For Your Information
Alma Utilities supplies potable water to its customers using a network of water wells. The wells pump groundwater directly into water mains. The water mains are interconnected to allow for a flow of water to all areas of the community. Alma is fortunate to be situated near the Ogallala Aquifer, one of our nation’s most plentiful underground water sources. Depending upon a variety of factors, including weather conditions, we pump an average of 650,000 gallons of water per day during the summer months, and an average of 200,000 gallons per day during the winter months.
Samples of our water, taken from sites throughout Alma, are regularly checked to insure its topnotch quality. Additionally, samples are taken from all municipal wells and tested.
Maintain easy access to your main water valve (usually near the property line), so it may be shut off quickly by City Utility Personnel during an emergency. This will reduce water loss and possibly prevent water damage to your possessions. Locate the following valves in your home:
• Water shut‑off valve. This valve turns off the water to your entire house.
• Water shut‑off valves for toilets, clothes washer, dishwasher, refrigerator with ice maker, etc.
A continuous leak from a hole 1/8” in size at an average household water pressure of 60 PSI would, over a one-month period, result in the waste of 100,000 gallons.
If you have an emergency leak in one of your fixtures or appliances, turn off that shut‑off valve. If the leak is somewhere else in your home, you may want to call a plumber to come fix the leak.
Alma Utilities checks for leaks on the mains and services at no charge to the customer.
Alma Utilities owns and maintains the water meter and meter remote.
Alma Utilities will be responsible for the replacement of both the water meter and remote due to leaking or malfunctioning.
Customer will be responsible for meter due to vandalism or freeze ups.
If a leak is found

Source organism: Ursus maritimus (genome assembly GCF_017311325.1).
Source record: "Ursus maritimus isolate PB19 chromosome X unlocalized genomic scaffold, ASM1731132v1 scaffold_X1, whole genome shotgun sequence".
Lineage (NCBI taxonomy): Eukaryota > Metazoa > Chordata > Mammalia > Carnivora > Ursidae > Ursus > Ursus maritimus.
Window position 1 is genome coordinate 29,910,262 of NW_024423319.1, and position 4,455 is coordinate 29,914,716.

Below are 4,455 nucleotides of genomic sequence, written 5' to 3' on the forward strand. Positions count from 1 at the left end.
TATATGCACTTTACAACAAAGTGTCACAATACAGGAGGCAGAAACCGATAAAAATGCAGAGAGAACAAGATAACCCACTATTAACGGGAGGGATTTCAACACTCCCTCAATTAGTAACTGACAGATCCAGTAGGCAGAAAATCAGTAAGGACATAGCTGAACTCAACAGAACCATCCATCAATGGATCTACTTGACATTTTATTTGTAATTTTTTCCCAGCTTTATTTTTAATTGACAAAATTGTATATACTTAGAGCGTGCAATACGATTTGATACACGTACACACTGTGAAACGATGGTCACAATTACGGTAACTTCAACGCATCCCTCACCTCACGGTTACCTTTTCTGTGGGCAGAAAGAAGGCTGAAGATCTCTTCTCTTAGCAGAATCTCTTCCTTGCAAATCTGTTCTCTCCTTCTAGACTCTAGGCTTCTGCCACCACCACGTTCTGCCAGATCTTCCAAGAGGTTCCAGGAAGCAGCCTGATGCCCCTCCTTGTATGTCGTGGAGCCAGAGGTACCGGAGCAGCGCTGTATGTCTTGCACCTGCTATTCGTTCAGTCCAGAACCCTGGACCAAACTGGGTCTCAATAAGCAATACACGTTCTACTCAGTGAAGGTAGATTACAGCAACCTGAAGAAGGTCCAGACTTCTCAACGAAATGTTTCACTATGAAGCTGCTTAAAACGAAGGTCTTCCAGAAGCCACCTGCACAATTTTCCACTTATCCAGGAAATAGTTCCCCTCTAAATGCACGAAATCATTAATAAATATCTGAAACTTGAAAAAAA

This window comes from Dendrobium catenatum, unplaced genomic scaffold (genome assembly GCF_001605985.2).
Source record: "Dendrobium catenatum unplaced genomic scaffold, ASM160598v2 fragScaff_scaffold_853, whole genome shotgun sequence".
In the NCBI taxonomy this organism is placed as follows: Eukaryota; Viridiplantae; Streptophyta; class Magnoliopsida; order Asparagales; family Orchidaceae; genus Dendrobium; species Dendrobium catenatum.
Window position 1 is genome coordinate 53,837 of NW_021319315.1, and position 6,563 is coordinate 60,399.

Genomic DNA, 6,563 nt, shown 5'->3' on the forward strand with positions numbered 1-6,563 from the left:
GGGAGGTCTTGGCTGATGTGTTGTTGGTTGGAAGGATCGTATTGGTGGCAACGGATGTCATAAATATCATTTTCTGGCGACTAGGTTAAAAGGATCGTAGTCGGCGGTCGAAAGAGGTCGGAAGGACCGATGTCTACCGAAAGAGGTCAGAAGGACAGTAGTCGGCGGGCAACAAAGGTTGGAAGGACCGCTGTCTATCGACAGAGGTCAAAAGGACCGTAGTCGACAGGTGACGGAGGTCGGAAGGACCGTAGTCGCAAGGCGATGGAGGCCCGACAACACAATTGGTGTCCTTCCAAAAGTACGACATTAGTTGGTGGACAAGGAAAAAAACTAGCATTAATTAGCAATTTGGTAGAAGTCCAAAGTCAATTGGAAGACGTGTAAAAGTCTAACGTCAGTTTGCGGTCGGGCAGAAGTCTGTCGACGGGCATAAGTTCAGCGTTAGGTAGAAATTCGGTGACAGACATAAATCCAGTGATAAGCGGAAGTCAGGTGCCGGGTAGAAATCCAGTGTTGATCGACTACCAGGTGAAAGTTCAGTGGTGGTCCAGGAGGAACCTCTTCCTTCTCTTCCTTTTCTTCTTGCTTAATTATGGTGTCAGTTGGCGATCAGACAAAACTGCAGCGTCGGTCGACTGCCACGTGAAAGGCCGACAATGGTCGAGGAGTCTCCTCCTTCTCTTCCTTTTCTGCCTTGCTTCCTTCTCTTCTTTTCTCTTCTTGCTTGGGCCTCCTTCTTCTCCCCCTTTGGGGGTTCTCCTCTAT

Customer is to hire a licensed plumbing contractor to repair the service leak within 5 working days.
Customer is responsible for maintenance or repair of water services from water curb stop to customer's house. For sanitary sewer services, customer's responsibility starts at the sewer tap. If sewer tap is under concrete street, customer is responsible for concrete removal and replacement including tarring of cement cuts. When tap is in the alley or right of way, ground cover shall be returned to original condition.
The property owner owns the water service line from where it connects to the city water curb stop valve. It is the property owner’s responsibility to pay for all service line repairs. Alma Utilities is responsible only for the water main and service to the curb stop valve. In an emergency, call Alma Utilities at 928‑2242 to shut off the water service at the curb stop box. Many water meters are located in basements. Our meter readers must have access to them in order to render a correct bill. If the meter is not accessible, the water bill must be estimated. Many customers find that having a Read‑O‑Matic device installed provides convenience for them. The Read‑O‑Matic is mounted on the exterior of a home and allows the meter to be read from outside. Our installer must have onetime access to your water meter to install the device.
In the event of a discrepancy of the reading on the remote reader, the reading will be taken on the water meter.
WATER COSTS MONEY—DO NOT WASTE IT!
High Water Bills
If you receive a water bill that in your opinion is unusually high, it may indicate that your service line has a leak. Even a very small leak can waste enough water for you to notice the increase on your bill. If you do not have a leak and the bill seems high, did you use more water outside?
Did you go on vacation and leave someone else in charge of watering your lawn?
Did you recently add an underground sprinkling system?
If you have an underground sprinkling system, could there be a broken head?
Did you use more water inside?
Did you do additional laundry before taking a vacation or after returning from one?
Did you have extra company staying with you during the month?
Water is perhaps the most taken‑for‑granted resource available to us. Local supplies, though plentiful, have over time gradually declined. Here are a few ways to help conserve our dwindling supplies:
Install low‑flow shower and faucet control devices.
Install low‑flow toilets.
Repair any objects that leak inside or outside (faucets, toilet tanks, etc.)
Keep a container of cold drinking water in the refrigerator.
Use your washer and/or dishwasher only with full loads.
Water your lawn during cooler parts of the day so that more water soaks in and less evaporates.
- Water Department